7. 7. A rationale is a reason why the stakeholders find value in the decision. There is an affinity of interests associated with the rationale of the decision. • Sensible: Choice and Goal • Compelling: Goal and Confidence • Compliant: Confidence and Trust • Persuasive: Trust and Choice Each rationale corresponds to a predisposition that is addressed by the decision-making. There are four basic predispositions; • Perspective • Advantage • Certainty • Acceptance Getting to “yes”… ? During decision-making, a predisposition finds more or less support, and its presence may therefore have an encouraging or inhibiting affect on conclusiveness. Predispositions strongly associate the same interests that are associated with rationales, so they reflect the counterpoint to the rationales that stakeholders respect. Often, decisions represent either mitigating or leveraging the predisposition. • Perspective: Choice and Goal (Sensible) • Advantage: Goal and Confidence (Compelling) • Certainty: Confidence and Trust (Compliant) • Acceptance: Trust and Choice (Persuasive)
  8. 8. GOAL Sensible is from this POV Perspective Advantage Predispositions, interests, and rationales interests rationales surround the activity that works on the classes and factors of decisions. On the map, rationales are virtually points of view; and, we see that predispositions associate interests, which creates affinities of stakeholders. CHOICE Persuasive is from this POV Compelling is from this POV Acceptance © 2013 Malcolm Ryder / archestra research CONFIDENCE Certainty TRUST Compliant is from this POV
  9. 9. GOAL Sensible is from this POV Perspective Agreement Compelling is from this POV Advantage A Consensus CHOICE Proof Directive A Finding CONFIDENCE A Need Position An Identification Persuasive is from this POV Acceptance © 2013 Malcolm Ryder / archestra research Certainty TRUST Compliant is from this POV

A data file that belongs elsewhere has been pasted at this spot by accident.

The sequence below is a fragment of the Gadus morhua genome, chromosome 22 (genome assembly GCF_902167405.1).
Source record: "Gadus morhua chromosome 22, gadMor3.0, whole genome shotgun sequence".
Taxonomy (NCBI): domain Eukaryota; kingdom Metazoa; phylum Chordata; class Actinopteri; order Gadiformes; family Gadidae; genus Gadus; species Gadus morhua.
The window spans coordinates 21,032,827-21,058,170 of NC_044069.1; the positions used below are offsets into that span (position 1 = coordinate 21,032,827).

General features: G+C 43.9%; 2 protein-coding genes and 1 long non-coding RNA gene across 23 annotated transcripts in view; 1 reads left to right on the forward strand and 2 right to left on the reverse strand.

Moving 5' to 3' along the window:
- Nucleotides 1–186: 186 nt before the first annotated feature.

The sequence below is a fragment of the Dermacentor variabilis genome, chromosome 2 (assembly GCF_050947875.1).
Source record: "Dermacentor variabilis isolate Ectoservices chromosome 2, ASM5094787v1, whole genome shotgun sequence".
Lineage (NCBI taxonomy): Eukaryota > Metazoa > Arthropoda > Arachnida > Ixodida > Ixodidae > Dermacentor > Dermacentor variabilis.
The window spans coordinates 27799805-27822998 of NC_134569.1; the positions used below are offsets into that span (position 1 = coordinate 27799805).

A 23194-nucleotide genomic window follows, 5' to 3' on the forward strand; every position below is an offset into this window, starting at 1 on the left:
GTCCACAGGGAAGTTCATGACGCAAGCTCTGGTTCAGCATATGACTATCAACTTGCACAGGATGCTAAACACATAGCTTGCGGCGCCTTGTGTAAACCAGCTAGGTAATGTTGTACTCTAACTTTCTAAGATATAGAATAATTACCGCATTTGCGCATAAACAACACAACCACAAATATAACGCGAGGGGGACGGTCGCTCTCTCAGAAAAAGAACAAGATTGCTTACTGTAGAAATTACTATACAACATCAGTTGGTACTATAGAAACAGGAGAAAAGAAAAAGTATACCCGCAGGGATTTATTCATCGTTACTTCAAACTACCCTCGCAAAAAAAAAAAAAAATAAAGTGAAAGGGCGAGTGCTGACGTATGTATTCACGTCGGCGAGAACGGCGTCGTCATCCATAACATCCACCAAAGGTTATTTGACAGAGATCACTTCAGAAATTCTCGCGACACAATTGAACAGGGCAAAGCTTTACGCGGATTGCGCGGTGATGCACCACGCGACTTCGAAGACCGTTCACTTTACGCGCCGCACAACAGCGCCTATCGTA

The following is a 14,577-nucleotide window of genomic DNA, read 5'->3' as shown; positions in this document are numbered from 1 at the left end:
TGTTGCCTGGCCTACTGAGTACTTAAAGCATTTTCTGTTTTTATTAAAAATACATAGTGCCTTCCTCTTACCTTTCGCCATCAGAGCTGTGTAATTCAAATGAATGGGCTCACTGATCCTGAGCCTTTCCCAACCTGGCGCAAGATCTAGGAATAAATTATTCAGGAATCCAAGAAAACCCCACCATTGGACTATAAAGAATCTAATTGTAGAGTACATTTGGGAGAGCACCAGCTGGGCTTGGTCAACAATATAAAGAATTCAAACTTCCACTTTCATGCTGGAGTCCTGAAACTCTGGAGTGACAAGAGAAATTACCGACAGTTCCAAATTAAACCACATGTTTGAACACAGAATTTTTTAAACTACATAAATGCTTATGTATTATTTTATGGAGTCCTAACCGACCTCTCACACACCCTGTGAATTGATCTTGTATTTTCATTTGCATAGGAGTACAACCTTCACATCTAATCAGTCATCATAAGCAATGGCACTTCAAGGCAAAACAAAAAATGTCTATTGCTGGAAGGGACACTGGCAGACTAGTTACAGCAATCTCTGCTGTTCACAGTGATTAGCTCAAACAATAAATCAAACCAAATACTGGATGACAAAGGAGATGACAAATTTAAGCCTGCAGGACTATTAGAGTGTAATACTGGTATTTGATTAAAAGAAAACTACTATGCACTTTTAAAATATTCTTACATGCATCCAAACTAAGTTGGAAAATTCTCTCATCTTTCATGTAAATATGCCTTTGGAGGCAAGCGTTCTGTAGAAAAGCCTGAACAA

10. 10. GOAL Sensible is from this POV Perspective Compelling is from this POV Advantage Agreement Opinions A Consensus Preference Facts CHOICE Benefits Proof Directive A Finding CONFIDENCE A Need Beliefs Values Position Validation Risks An Identification Persuasive is from this POV Acceptance © 2013 Malcolm Ryder / archestra research Certainty TRUST Compliant is from this POV
  11. 11. The Decision Map On the map, different kinds of decisions are appropriate to different predispositions. A stakeholder may need to see multiple kinds of decisions made in order to adequately cover factors related to the stakeholder’s interests. On the map, we can see a logical affinity between interests and decision factors. For example, facts and opinions combine in the support of perspective, which argues a “sensible” rationale; while preference and benefits combine in the support of advantage, arguing a “compelling” rationale. Typically, the rationale(s) for a decision are used as justification for supporting the decision’s role as an authorization for appropriate subsequent activity. © 2013 Malcolm Ryder / archestra research
  12. 12. The Psychology of Decisions, Seen A decision-maker may or may not be consciously addressing of all the factors that are weighing on the kind and conclusiveness of decisions. This can be the case both when one party amongst several doesn’t have “full” visibility because of roles restrictions, and when one solo party must fill multiple roles but has not identified the related issues characteristic of each role and therefore is not aware of them. The psychology of the decision-making involves mentalities (such as predispositions, interests, and targets) that are present in variable strengths and that can change independently or in tandem during the course of decision-making. As proposed by the Decision Map in this discussion, a supervisory view of the progress towards conclusiveness can be consistently applied, both to identify current relative emphasis in key areas and to strategize significant coverage of variables in the decision-making. In the map, things are related by proximity and links; relations represent influence, and influence must be assessed and addressed accordingly. Using the map to choose items of attention, it is possible to derive decision-making models for different circumstances and occasions. Such models can remain ad hoc or become standardized.